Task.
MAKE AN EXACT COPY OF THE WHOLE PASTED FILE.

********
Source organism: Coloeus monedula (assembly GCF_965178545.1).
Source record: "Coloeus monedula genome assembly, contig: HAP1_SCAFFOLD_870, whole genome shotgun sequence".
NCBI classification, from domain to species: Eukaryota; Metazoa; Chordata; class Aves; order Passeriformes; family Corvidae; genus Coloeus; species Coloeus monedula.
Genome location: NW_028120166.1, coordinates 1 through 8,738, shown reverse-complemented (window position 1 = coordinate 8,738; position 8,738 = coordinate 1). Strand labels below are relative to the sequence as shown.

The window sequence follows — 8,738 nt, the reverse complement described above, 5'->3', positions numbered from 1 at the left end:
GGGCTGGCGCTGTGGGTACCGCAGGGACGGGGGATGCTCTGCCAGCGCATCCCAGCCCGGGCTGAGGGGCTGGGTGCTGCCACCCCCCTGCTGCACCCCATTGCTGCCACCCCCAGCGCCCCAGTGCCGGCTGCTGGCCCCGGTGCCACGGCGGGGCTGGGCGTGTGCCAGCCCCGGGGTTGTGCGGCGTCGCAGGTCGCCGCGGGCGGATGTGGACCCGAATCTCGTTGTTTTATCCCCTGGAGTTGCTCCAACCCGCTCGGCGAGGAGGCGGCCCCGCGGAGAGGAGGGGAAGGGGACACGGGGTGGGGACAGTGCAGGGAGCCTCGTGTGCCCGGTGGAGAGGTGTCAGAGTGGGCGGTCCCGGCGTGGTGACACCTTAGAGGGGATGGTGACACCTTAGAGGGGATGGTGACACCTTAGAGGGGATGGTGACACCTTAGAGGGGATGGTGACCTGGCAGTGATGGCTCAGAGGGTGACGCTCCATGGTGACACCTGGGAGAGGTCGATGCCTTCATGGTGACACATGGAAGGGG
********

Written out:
Source organism: Coloeus monedula (assembly GCF_965178545.1).
Source record: "Coloeus monedula genome assembly, contig: HAP1_SCAFFOLD_870, whole genome shotgun sequence".
NCBI classification, from domain to species: Eukaryota; Metazoa; Chordata; class Aves; order Passeriformes; family Corvidae; genus Coloeus; species Coloeus monedula.
Genome location: NW_028120166.1, coordinates 1 through 8,738, shown reverse-complemented (window position 1 = coordinate 8,738; position 8,738 = coordinate 1). Strand labels below are relative to the sequence as shown.

The window sequence follows — 8,738 nt, the reverse complement described above, 5'->3', positions numbered from 1 at the left end:
GGGCTGGCGCTGTGGGTACCGCAGGGACGGGGGATGCTCTGCCAGCGCATCCCAGCCCGGGCTGAGGGGCTGGGTGCTGCCACCCCCCTGCTGCACCCCATTGCTGCCACCCCCAGCGCCCCAGTGCCGGCTGCTGGCCCCGGTGCCACGGCGGGGCTGGGCGTGTGCCAGCCCCGGGGTTGTGCGGCGTCGCAGGTCGCCGCGGGCGGATGTGGACCCGAATCTCGTTGTTTTATCCCCTGGAGTTGCTCCAACCCGCTCGGCGAGGAGGCGGCCCCGCGGAGAGGAGGGGAAGGGGACACGGGGTGGGGACAGTGCAGGGAGCCTCGTGTGCCCGGTGGAGAGGTGTCAGAGTGGGCGGTCCCGGCGTGGTGACACCTTAGAGGGGATGGTGACACCTTAGAGGGGATGGTGACACCTTAGAGGGGATGGTGACACCTTAGAGGGGATGGTGACCTGGCAGTGATGGCTCAGAGGGTGACGCTCCATGGTGACACCTGGGAGAGGTCGATGCCTTCATGGTGACACATGGAAGGGG